Sourdough Artisan Bread
Making Sourdough Bread
Sourdough artisan bread will take 12 to 24 hours to produce. It is a no-knead dough that requires little experience, because it is no-knead. Make it the night before and bake it the next day for fresh bread at dinner. Below is a picture of what your dough should look when it is first made.
Sourdough Starter After Fermentation
This is what the dough will look like after 12 to 24 hour rise period. Scraping dough over itself will help develop its structure before you remove it from the bowl. See video below.
3 cups bread flour, or any mix you prefer, I use 1/4 cup of whole grain with 2 3/4 cup of bread flour. Anymore of the whole grain will make the dough dense.
1 teaspoon kosher salt
1/4 to 1/2 cup sourdough starter ( if your sourdough is not active enough the dough may be denser. If that is the case add 1/4 teaspoon dry yeast for more leavening.)
1 to 1 1/4 cup filter water
Add a bit more water if you see dry flour. It should be shaggy and wet like the picture above.
Measure the flour in a large bowl. Add the salt and mix. Make a well in the middle of the flour, add the water and sourdough starter. Mix with a spatula or dough whisk until all the flour has been absorbed. The dough should be wet, but not too wet. It should be able to hold a loose ball shape. See picture above. This is the first rise.
Cover with plastic wrap and allow to rest overnight.
The next morning scrap and lift the dough over its self in the bowl, do this several times to develop the structure. Next scrape the dough out on a generously floured work surface with the scraper. Lift the dough edges in towards the center of the bottom of the dough on all four sides. Turn over and nudge and tuck in the edges of the dough to make a round. Pull the boule over the work surface towards you to make the top taunt. See video demonstration above.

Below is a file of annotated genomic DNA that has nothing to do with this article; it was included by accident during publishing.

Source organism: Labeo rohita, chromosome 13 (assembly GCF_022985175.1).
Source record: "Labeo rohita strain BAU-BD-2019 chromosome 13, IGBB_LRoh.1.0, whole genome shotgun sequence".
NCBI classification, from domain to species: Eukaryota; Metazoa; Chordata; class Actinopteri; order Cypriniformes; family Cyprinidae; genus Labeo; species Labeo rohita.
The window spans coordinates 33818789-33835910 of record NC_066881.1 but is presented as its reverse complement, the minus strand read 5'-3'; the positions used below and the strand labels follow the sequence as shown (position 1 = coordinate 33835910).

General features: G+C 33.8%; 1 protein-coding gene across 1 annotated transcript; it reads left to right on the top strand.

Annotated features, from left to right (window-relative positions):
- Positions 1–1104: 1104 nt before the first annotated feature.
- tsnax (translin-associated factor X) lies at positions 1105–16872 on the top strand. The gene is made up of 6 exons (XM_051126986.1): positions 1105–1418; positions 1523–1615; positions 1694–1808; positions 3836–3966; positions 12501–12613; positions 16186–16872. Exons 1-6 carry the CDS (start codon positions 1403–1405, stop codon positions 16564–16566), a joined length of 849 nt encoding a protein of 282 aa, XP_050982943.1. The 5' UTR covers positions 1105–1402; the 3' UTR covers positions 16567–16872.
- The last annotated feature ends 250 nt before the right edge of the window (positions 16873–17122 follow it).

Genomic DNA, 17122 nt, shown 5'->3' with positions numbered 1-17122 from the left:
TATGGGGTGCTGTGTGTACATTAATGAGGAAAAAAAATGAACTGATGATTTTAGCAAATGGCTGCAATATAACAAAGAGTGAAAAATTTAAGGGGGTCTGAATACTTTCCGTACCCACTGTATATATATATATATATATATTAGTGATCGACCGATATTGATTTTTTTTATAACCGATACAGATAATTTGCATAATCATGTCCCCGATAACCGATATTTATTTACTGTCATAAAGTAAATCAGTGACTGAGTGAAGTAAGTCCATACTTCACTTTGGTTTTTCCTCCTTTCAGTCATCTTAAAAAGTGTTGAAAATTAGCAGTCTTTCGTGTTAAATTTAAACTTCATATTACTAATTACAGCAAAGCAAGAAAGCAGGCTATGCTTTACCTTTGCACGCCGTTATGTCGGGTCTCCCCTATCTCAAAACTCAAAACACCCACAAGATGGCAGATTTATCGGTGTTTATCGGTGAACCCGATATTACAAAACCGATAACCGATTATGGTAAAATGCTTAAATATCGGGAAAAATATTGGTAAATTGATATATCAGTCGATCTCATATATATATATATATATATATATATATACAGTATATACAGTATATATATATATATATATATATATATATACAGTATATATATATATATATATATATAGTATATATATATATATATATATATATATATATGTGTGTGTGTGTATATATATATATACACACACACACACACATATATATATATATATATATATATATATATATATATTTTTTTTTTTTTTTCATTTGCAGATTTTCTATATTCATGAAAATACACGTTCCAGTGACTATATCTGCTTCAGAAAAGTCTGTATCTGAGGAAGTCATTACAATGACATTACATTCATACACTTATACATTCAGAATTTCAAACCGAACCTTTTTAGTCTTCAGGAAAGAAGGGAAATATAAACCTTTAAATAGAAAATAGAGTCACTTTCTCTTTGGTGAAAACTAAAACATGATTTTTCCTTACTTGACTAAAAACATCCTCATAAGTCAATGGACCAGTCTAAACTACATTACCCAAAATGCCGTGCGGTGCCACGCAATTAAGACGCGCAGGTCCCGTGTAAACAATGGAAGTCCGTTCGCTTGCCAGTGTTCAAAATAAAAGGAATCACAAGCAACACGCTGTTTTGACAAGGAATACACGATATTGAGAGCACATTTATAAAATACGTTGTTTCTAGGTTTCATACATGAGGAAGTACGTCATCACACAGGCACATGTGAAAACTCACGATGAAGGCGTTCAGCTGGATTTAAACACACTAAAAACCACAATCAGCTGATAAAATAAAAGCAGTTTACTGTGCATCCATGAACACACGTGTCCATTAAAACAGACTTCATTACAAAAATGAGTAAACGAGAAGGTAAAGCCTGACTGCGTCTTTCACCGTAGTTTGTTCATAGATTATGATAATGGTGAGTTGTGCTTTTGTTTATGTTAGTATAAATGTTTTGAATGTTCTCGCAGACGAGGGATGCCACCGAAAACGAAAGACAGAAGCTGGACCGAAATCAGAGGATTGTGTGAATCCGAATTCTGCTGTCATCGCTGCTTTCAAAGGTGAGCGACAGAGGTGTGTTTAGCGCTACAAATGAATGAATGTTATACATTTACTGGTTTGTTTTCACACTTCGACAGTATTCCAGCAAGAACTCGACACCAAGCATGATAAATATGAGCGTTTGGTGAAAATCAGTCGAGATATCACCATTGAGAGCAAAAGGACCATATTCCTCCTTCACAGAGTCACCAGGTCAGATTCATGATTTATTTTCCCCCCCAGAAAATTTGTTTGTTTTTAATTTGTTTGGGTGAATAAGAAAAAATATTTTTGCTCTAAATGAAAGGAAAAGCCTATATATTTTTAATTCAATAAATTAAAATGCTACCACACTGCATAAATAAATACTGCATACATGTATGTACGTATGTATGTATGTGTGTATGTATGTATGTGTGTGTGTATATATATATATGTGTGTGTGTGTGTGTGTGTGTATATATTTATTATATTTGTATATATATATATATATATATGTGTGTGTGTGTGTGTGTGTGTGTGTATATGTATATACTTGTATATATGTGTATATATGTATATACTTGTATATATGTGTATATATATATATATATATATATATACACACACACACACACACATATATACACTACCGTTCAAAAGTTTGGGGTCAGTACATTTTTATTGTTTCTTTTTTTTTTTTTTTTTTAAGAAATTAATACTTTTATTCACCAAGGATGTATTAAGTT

Place the dough round on a dusted parchment paper with flour, cornmeal or wheat bran. Allow to rise 1 hour. This is the second rise. Gentle poke your finger into the dough, it should hold the impression. If it springs back let it rise another 15 minutes and check.
Preheat your oven to 475-degree. Half an hour before the second rise is finished place a 4 1/2 quart dutch oven on the center rack. I recommend using cast iron, it will give you the coveted crust you desire.
Just before baking, with a very sharp knife or razor blade to score the bread several times across the top.
Remove the pan from the oven carefully. Transfer the dough directly on the parchment paper into the pot. Cover the pot with the lid and bake in the oven for 30 minutes.
Remove the lid and continue baking for an additional 20-30 minutes or until internal temperature reaches 200 degrees, and the bread is a chestnut color. Use a spatula carefully removing the bread from the pot. Place on a rack for cooling, you will hear cracking sounds coming from the bread.